Observing Student Representation
 Introduction | Estimating Blocks | Problem Reflection #1 | Counting Blocks | Problem Reflection #2 | Classroom Practice | Observe a Classroom | Reflection Questions | Your Journal

Take some time to reflect on the open-ended questions below. Select "Show Answer" to see our comments or if you need help thinking about the questions.

 Question: What forms of representation do students use in this problem? Show Answer
 Sample Answer: Students group the blocks to make it easier count them. They represent their ideas on paper by using tallies and showing groups of 10.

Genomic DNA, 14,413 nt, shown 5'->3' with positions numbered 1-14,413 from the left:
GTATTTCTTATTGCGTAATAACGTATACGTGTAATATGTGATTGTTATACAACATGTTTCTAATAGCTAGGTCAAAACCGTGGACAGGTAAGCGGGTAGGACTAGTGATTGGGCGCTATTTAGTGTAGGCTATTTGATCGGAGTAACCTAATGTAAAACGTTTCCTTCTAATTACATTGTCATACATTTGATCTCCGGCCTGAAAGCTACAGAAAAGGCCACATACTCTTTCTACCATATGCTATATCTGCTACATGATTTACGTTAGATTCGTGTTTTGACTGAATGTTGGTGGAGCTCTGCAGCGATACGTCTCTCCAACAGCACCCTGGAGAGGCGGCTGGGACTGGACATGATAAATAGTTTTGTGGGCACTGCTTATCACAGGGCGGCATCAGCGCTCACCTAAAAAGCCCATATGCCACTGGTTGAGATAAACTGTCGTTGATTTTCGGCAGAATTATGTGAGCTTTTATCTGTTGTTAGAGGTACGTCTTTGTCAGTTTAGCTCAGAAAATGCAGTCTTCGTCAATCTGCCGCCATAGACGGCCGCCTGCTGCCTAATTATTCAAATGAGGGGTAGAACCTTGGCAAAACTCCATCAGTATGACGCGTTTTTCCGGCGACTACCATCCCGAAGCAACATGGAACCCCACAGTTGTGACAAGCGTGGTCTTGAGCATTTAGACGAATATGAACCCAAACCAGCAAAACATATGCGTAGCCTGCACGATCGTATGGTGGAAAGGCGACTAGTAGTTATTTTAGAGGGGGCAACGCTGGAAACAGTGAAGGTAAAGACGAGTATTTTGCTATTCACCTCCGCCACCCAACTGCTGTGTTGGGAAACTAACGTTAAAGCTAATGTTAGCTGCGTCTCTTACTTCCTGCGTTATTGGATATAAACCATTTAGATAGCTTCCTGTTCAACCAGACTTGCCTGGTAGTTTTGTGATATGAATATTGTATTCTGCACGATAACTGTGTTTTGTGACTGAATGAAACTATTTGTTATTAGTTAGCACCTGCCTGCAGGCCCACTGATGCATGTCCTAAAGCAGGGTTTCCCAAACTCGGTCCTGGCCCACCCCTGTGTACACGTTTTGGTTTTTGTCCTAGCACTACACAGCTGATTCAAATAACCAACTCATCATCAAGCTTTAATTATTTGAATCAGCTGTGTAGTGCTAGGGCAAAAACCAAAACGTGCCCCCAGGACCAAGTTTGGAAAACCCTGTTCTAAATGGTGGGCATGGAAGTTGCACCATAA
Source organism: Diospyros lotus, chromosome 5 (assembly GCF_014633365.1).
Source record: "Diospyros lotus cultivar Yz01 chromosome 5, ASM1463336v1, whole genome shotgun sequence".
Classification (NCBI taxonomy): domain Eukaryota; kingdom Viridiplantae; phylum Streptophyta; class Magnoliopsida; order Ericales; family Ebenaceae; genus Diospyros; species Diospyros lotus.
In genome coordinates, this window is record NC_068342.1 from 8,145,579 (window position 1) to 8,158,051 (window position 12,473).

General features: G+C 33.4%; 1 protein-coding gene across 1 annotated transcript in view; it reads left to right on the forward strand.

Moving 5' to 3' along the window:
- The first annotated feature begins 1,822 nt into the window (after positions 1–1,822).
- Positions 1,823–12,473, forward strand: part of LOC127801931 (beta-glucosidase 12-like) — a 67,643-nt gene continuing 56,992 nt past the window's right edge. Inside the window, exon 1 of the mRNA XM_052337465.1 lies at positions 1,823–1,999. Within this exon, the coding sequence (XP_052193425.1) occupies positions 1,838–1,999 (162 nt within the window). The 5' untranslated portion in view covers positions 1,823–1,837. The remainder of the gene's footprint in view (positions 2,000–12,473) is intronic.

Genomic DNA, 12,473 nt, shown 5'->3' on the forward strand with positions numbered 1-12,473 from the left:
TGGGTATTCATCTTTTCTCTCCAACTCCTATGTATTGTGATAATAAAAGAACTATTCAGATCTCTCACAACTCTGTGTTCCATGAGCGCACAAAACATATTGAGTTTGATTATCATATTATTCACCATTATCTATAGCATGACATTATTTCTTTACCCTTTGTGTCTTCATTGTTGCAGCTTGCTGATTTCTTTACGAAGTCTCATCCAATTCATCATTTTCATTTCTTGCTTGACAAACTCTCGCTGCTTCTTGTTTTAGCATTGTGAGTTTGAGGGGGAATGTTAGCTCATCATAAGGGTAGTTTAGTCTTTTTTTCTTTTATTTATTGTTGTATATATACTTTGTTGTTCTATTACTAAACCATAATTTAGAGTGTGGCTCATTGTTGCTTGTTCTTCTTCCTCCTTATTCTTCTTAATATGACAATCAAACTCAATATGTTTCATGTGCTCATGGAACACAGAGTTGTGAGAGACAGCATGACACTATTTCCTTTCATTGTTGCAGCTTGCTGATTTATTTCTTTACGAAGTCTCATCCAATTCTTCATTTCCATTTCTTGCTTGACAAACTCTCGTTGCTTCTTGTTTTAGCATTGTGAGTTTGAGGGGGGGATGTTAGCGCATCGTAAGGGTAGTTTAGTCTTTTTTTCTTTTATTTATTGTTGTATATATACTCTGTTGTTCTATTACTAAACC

Question: How do the students' representations reinforce their understanding of counting? Show Answer
 Sample Answer: Grouping the blocks into tens and then using those groups to count the blocks uses place value to help with counting large numbers. Recording their ideas with tallies is a semi-concrete representation of their work. The sets with the number 10 in each are a slightly more abstract representation of the students' approach to counting the blocks.
 Question: What are some other ways that students might represent their approaches to counting the number of blocks? Show Answer
 Sample Answer: Students could represent their thinking with models, for example, linking cubes, other counters, bundles of straws, or bean counters. Students might also represent their ideas on paper, for instance, by using grid paper to show lines of 10 blocks, or a hundreds chart.

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